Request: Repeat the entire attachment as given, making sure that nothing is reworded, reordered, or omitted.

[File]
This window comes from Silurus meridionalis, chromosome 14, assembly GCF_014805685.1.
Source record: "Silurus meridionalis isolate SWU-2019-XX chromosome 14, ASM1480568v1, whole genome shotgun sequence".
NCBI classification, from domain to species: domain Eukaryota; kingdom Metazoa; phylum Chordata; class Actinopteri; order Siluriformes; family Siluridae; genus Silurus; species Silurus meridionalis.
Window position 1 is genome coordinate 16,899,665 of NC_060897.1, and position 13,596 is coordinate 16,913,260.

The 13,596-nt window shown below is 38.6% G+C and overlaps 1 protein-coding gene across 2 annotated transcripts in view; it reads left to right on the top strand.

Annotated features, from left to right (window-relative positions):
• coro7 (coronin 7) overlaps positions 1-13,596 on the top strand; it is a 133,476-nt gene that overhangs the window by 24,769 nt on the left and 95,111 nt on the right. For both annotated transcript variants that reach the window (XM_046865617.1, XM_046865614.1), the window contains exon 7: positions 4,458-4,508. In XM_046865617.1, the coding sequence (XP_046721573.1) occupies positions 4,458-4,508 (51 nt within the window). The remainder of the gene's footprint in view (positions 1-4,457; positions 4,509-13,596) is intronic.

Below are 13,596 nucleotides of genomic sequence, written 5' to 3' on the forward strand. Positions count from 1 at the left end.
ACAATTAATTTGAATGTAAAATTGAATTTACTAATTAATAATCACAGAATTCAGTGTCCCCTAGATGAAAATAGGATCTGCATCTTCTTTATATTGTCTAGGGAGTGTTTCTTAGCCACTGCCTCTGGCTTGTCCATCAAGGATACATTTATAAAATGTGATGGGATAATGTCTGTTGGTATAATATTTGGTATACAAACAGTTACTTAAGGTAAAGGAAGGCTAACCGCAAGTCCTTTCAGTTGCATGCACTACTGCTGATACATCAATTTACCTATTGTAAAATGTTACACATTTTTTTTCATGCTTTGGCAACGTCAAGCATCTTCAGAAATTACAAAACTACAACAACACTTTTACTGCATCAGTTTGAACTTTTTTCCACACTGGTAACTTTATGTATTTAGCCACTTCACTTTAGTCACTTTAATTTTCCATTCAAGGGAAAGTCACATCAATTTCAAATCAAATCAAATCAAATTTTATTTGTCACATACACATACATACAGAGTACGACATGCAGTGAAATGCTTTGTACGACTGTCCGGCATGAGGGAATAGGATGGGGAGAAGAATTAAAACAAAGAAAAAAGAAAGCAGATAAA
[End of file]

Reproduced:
This window comes from Silurus meridionalis, chromosome 14, assembly GCF_014805685.1.
Source record: "Silurus meridionalis isolate SWU-2019-XX chromosome 14, ASM1480568v1, whole genome shotgun sequence".
NCBI classification, from domain to species: domain Eukaryota; kingdom Metazoa; phylum Chordata; class Actinopteri; order Siluriformes; family Siluridae; genus Silurus; species Silurus meridionalis.
Window position 1 is genome coordinate 16,899,665 of NC_060897.1, and position 13,596 is coordinate 16,913,260.

The 13,596-nt window shown below is 38.6% G+C and overlaps 1 protein-coding gene across 2 annotated transcripts in view; it reads left to right on the top strand.

Annotated features, from left to right (window-relative positions):
• coro7 (coronin 7) overlaps positions 1-13,596 on the top strand; it is a 133,476-nt gene that overhangs the window by 24,769 nt on the left and 95,111 nt on the right. For both annotated transcript variants that reach the window (XM_046865617.1, XM_046865614.1), the window contains exon 7: positions 4,458-4,508. In XM_046865617.1, the coding sequence (XP_046721573.1) occupies positions 4,458-4,508 (51 nt within the window). The remainder of the gene's footprint in view (positions 1-4,457; positions 4,509-13,596) is intronic.

Below are 13,596 nucleotides of genomic sequence, written 5' to 3' on the forward strand. Positions count from 1 at the left end.
ACAATTAATTTGAATGTAAAATTGAATTTACTAATTAATAATCACAGAATTCAGTGTCCCCTAGATGAAAATAGGATCTGCATCTTCTTTATATTGTCTAGGGAGTGTTTCTTAGCCACTGCCTCTGGCTTGTCCATCAAGGATACATTTATAAAATGTGATGGGATAATGTCTGTTGGTATAATATTTGGTATACAAACAGTTACTTAAGGTAAAGGAAGGCTAACCGCAAGTCCTTTCAGTTGCATGCACTACTGCTGATACATCAATTTACCTATTGTAAAATGTTACACATTTTTTTTCATGCTTTGGCAACGTCAAGCATCTTCAGAAATTACAAAACTACAACAACACTTTTACTGCATCAGTTTGAACTTTTTTCCACACTGGTAACTTTATGTATTTAGCCACTTCACTTTAGTCACTTTAATTTTCCATTCAAGGGAAAGTCACATCAATTTCAAATCAAATCAAATCAAATTTTATTTGTCACATACACATACATACAGAGTACGACATGCAGTGAAATGCTTTGTACGACTGTCCGGCATGAGGGAATAGGATGGGGAGAAGAATTAAAACAAAGAAAAAAGAAAGCAGATAAA